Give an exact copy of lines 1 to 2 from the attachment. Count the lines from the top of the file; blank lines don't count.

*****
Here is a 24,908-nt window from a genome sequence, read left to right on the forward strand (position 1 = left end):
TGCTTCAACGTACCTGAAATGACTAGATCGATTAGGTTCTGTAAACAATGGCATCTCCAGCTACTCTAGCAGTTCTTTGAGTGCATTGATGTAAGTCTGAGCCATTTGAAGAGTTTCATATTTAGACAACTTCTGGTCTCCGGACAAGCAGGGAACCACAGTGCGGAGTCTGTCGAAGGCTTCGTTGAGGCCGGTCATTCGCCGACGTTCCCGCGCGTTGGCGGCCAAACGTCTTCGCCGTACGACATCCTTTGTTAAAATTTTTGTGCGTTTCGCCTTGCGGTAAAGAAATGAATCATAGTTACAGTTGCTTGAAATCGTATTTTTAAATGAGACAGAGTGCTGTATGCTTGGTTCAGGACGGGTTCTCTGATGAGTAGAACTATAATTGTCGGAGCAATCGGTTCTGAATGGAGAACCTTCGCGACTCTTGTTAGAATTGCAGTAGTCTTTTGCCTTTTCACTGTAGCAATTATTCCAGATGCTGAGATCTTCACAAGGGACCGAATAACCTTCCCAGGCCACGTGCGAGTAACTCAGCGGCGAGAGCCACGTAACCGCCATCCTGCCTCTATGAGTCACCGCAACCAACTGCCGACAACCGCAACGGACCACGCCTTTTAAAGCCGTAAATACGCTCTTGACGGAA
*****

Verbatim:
Here is a 24,908-nt window from a genome sequence, read left to right on the forward strand (position 1 = left end):
TGCTTCAACGTACCTGAAATGACTAGATCGATTAGGTTCTGTAAACAATGGCATCTCCAGCTACTCTAGCAGTTCTTTGAGTGCATTGATGTAAGTCTGAGCCATTTGAAGAGTTTCATATTTAGACAACTTCTGGTCTCCGGACAAGCAGGGAACCACAGTGCGGAGTCTGTCGAAGGCTTCGTTGAGGCCGGTCATTCGCCGACGTTCCCGCGCGTTGGCGGCCAAACGTCTTCGCCGTACGACATCCTTTGTTAAAATTTTTGTGCGTTTCGCCTTGCGGTAAAGAAATGAATCATAGTTACAGTTGCTTGAAATCGTATTTTTAAATGAGACAGAGTGCTGTATGCTTGGTTCAGGACGGGTTCTCTGATGAGTAGAACTATAATTGTCGGAGCAATCGGTTCTGAATGGAGAACCTTCGCGACTCTTGTTAGAATTGCAGTAGTCTTTTGCCTTTTCACTGTAGCAATTATTCCAGATGCTGAGATCTTCACAAGGGACCGAATAACCTTCCCAGGCCACGTGCGAGTAACTCAGCGGCGAGAGCCACGTAACCGCCATCCTGCCTCTATGAGTCACCGCAACCAACTGCCGACAACCGCAACGGACCACGCCTTTTAAAGCCGTAAATACGCTCTTGACGGAA